Had the plan remained in place, everything about college life — the basketball, the books, the Golden Dome, the strong sense of community — would have been far in the rearview mirror today for Rex Pflueger.
He had done enough in the classroom (a bachelor’s degree in marketing) and on the basketball court (over 100 career games played) to see the finish line last season. He was fitted for his graduation cap and gown. He was ready to move on.
The future was falling into focus. He’d chase professional basketball somewhere for as long as he could, but if that didn’t work and it was time to do something else, Pflueger was ready for that as well.
Real life got in the way and messed all that up.
December 2018 hit Pflueger like a crusher back screen. Knocked him back; knocked him cold. Those four weeks tested everything about him as a player and as a person. How would he handle it? Could he?
For Pflueger, there was no other choice. He had to push through all the pain and remain certain, stay strong under the most trying of circumstances.
Basketball became the least of his concerns, even for someone expected to lead Notre Dame as the program’s lone senior. Pflueger was prepared to do that, and felt the Irish were on the verge of figuring it all out when it all fell apart.
Pflueger’s paternal grandmother died in early December. A short time later, his mother, Rebecca, his emotional rock, was diagnosed with stage four brain cancer. Suddenly, basketball didn’t seem all that important, but being around basketball, well, that was important for Pflueger and for his family.
Far from his Southern California home, Pflueger leaned on Notre Dame coach Mike Brey and his assistants and his teammates as if they were his father, his uncles and his brothers. He needed basketball more than ever as Pflueger’s mother started treatment that has included chemotherapy and MRIs and surgeries and a radiation schedule of five days a week for six weeks.
Then in mid-December, Pflueger went to plant his left foot in a game against Purdue and felt something in his knee snap. In an instant, he lost the rest of his senior season, lost his view of the immediate future, lost basketball for the first time in his life with a torn anterior cruciate ligament.
Just when it seemed everything was falling apart — his mother underwent her first brain surgery 24 hours after Pflueger fell to the floor in Indianapolis — Pflueger vowed not to let it. He’d stay strong. He’d stay positive. He’d keep living life hoping and believing.
For some, that might have been hard. For him, it was easy. That’s who he is. Always.
“The best way to keep your mind in times of trouble is to keep a consistent mindset,” Pflueger said last week in his first interview since his injury. “If you start fluctuating, you’ll get too high or too low. Then if you hit a pitfall in life, you’ll feel all sorts out of whack.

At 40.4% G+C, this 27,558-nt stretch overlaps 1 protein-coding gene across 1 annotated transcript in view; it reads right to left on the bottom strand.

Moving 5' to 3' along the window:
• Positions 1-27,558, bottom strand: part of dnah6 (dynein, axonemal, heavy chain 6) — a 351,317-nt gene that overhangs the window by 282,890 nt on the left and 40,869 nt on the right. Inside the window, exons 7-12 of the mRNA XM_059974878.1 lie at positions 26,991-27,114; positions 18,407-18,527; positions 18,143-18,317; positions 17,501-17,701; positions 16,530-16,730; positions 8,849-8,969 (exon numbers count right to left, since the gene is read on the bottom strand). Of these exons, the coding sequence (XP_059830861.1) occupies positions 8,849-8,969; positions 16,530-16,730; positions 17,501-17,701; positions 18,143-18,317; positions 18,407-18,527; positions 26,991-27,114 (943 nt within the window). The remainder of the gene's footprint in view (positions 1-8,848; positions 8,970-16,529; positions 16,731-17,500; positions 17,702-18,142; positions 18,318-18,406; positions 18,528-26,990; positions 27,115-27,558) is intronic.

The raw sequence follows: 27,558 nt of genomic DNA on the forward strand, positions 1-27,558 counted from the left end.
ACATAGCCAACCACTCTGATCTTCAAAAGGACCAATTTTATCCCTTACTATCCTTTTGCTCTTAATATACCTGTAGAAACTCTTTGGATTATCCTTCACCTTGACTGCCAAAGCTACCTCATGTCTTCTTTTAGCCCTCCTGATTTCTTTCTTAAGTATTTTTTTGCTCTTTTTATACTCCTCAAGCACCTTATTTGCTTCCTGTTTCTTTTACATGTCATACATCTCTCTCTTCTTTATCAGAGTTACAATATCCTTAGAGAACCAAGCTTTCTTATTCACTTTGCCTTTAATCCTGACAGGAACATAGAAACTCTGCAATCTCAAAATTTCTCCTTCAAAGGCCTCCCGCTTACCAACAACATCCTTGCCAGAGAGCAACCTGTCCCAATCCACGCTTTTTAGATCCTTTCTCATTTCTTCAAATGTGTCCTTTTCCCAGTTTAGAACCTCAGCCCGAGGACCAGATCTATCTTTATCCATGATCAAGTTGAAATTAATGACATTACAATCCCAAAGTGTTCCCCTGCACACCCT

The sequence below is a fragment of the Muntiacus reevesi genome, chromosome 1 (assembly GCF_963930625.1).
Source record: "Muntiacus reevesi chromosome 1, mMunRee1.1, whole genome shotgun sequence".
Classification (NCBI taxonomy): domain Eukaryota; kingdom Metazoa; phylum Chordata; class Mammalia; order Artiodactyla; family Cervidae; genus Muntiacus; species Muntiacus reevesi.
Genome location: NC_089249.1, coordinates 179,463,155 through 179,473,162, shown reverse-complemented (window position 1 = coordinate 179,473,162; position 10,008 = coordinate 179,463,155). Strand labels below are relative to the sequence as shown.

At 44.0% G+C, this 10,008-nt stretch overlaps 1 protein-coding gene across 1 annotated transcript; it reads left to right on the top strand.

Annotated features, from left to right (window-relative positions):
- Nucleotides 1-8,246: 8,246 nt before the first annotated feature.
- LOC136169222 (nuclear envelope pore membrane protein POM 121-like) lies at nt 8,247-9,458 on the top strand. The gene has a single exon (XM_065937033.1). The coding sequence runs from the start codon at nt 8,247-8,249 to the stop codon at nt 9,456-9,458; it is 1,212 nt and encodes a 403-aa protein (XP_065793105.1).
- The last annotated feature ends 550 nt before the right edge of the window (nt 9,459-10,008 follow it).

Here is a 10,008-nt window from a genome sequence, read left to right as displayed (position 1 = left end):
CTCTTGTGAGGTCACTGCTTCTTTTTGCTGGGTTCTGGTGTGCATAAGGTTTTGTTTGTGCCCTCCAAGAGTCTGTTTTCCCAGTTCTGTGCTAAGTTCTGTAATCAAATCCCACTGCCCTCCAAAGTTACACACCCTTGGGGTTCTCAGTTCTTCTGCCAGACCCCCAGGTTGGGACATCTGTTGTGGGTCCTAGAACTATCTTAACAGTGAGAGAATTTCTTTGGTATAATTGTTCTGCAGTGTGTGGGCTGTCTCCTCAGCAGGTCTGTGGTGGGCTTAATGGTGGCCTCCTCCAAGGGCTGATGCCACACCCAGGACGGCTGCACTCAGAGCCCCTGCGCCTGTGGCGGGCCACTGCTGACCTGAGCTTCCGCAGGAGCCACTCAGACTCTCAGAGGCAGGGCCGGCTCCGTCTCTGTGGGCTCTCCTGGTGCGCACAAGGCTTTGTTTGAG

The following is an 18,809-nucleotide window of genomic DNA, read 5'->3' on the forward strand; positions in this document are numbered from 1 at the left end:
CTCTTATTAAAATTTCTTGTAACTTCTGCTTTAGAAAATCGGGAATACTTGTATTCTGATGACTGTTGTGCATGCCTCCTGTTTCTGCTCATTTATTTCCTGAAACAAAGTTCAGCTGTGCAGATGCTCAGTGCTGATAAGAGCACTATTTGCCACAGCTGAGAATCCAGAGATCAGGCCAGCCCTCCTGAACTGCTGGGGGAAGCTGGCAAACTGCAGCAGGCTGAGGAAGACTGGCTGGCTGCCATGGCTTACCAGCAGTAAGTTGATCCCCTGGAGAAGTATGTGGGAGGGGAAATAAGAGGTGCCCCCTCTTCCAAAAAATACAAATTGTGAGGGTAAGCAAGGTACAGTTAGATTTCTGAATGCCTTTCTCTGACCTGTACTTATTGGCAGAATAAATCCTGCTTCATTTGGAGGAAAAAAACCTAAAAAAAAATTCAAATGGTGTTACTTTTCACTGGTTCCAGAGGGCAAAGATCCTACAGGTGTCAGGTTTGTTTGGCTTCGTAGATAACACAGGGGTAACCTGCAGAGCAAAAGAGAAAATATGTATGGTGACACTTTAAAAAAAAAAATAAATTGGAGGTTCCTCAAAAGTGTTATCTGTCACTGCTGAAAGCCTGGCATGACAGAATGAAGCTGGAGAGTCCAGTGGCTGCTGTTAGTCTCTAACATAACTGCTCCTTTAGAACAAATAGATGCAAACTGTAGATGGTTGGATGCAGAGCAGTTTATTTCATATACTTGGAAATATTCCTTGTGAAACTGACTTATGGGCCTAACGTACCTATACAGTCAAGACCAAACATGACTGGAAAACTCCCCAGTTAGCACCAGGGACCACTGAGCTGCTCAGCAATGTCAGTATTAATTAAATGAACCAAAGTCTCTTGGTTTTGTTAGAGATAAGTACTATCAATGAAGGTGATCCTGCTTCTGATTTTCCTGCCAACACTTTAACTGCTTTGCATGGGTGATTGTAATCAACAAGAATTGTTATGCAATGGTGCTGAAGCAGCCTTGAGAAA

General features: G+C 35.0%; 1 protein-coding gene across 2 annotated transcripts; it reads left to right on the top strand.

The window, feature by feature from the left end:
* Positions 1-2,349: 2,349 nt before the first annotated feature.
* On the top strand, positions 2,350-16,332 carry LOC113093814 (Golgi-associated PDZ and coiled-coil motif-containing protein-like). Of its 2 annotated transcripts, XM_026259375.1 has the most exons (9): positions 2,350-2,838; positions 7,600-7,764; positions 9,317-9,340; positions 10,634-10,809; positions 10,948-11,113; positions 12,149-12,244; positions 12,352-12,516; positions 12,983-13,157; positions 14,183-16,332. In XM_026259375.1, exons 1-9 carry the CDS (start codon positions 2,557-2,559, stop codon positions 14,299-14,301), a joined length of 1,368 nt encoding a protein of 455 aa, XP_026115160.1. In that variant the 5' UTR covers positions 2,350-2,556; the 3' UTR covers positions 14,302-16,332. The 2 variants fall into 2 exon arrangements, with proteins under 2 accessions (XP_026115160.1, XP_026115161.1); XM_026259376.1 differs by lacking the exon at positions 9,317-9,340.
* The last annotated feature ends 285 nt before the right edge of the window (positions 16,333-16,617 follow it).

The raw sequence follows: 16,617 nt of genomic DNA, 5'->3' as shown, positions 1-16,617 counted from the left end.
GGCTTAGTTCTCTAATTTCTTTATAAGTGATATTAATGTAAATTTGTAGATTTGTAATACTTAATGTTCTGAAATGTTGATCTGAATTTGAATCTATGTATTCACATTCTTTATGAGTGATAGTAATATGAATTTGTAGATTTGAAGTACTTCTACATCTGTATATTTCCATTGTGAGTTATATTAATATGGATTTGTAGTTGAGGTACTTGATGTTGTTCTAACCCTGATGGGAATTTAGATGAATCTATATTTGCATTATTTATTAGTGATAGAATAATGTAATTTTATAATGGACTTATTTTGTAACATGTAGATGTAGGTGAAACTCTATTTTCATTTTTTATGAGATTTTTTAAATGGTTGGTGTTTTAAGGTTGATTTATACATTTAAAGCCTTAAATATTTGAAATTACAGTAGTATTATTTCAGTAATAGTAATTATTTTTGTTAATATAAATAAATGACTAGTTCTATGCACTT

“When bad times hit, I count my previous blessings and bring those back into a positive mindset, remind myself to be thankful for the opportunities that I’ve had.”
Pflueger felt last week finally was the right time to open up about his injury, his family, his life, because he’s in a better place. Those last eight months saw some pretty dark days, for myriad reasons. But he’s come out the other side on the verge of returning to the court for the Irish. Another season’s near, and the time’s right to talk about basketball, about the present, about the future.
None of that can proceed without reliving the past.
Everything seemingly was gelling for Pflueger and the Irish at Bankers Life Fieldhouse in mid-December against Purdue. Never mind the losses to Radford and Oklahoma and UCLA. Notre Dame looked like it had figured it out with Pflueger taking more command of the offense.
He kind of ran everything, and had a career-high 10 assists working. It was, Brey would say, maybe the most complete game of Pflueger’s career.
He was that good.
Pflueger then went to block Grady Eifert’s shot near the basket. Barely even off the ground, he already knew that it was bad.
“Like that,” he said. “I didn’t care about the rest of my body; I grabbed my knee and started breathing.”
Former Irish trainer Skip Meyer rushed to Pflueger’s side and asked if he was OK. Usually, Pflueger would brush him off, try to get up and get back to the game. That wasn’t going to work.
“I said, ‘(@%&%), I tore my ACL,’” Pflueger said.
Pflueger tried to walk it off, tried to convince himself it really wasn’t that bad back in the locker room, but the leg already had started to swell. And throb. He knew his season was over, but part of him, OK, a lot of him, didn’t care.